stset days cens sts graph, by(rx) sts test rx stcox rx test rx stcox rx ** Q2: Adjusted association between treatment and disease progression
stcox rx cd4 stcox rx, nohr
stcox rx cd4, nohr capture drop cd4group
egen cd4group = cut(cd4), at (O, 200, 400, 600)
tab cd4group cens, row ** Q3: Dummy variable and true stratification adjustment
stcox rx i.cd4group
stcox rx, strata(cd4group) ****************************Appendix output *****************************
l. failur v nt: c ns 1— 0 & c ns <
obs. time interval: (0, days]
exit on or before: failure 880 total obs.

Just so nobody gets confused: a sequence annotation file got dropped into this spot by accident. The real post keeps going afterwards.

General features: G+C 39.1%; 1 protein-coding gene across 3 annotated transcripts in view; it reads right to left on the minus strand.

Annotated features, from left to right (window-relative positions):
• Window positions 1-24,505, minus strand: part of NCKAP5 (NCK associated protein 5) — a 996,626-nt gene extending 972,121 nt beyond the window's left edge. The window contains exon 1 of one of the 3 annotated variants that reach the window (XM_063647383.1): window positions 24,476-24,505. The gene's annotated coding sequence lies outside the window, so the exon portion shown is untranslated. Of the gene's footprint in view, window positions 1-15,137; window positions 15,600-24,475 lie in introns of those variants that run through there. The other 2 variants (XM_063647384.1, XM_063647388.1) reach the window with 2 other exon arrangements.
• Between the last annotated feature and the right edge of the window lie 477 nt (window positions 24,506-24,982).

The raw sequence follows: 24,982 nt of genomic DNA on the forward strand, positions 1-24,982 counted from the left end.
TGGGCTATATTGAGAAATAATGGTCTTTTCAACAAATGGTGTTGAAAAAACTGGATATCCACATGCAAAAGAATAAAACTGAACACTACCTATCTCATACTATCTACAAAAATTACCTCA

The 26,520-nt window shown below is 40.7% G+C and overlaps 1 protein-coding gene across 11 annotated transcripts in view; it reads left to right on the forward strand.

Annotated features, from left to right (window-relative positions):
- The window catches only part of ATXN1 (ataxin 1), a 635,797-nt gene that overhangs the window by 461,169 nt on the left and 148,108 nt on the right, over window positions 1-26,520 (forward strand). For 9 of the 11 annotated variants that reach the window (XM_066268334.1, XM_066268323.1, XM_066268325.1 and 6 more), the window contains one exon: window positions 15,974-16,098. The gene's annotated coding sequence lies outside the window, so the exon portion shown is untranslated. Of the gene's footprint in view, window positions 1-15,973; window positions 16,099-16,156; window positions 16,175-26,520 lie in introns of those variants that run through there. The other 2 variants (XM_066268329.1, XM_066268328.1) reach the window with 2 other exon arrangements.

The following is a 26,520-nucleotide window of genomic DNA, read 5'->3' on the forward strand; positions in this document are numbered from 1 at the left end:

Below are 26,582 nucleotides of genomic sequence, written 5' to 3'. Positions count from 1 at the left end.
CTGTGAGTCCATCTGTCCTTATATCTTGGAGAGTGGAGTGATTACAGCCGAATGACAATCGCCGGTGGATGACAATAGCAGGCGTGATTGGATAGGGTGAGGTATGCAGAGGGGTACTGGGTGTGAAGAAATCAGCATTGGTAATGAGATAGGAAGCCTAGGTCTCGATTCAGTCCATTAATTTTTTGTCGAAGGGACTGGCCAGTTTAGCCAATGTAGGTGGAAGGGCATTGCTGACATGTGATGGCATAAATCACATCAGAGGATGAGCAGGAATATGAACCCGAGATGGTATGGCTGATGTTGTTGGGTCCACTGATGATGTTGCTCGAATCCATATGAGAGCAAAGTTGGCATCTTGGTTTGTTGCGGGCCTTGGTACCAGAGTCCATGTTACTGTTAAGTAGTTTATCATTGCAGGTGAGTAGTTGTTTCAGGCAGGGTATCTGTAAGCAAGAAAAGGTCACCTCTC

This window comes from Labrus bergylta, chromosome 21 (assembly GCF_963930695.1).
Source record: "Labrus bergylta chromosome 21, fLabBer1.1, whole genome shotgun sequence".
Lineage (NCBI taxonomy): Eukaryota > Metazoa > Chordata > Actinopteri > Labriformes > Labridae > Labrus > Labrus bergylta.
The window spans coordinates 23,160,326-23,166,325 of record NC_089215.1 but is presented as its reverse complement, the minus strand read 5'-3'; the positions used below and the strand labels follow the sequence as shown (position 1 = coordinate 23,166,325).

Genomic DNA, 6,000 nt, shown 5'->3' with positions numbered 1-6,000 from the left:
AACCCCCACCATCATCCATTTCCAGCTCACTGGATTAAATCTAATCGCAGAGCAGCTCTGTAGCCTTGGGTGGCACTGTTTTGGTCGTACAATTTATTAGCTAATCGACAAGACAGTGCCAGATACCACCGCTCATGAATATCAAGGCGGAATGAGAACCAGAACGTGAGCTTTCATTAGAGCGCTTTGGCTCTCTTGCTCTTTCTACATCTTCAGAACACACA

0 exclusions 880 obs. remaining, representing
55 failures in single record/single failure data 354872 total analysis time at risk, at risk from t = O
earliest observed entry t = 0
last observed exit t = 746 failure d: cens analysis :ime t: days Log—rank tes: for equality of survivor functions \ Events Events
rx \ observed expected
_ _ _ _ _ _ __+_________________________
Placebo \ 38 29 36
ZDV \ 17 25 64
_ _ _ _ _ _ __+_________________________
Total \ 55 55 00 chi2(l) = 5.48
Pr>chi2 = 0.0192 failure d: cens analysis time t: days Cox regression —— Breslow method for ties
No. of subjects 2 880 Number of obs = 880
No. of failures = 55
r‘ime at risk 2 354872
LR chi2(l) = 5.66
Jog likelihood = —328.57534 Prob > chi2 = 0.0174
_t  Haz. Ratio Std. Err. z P>\z\ [95% Conf. Interval]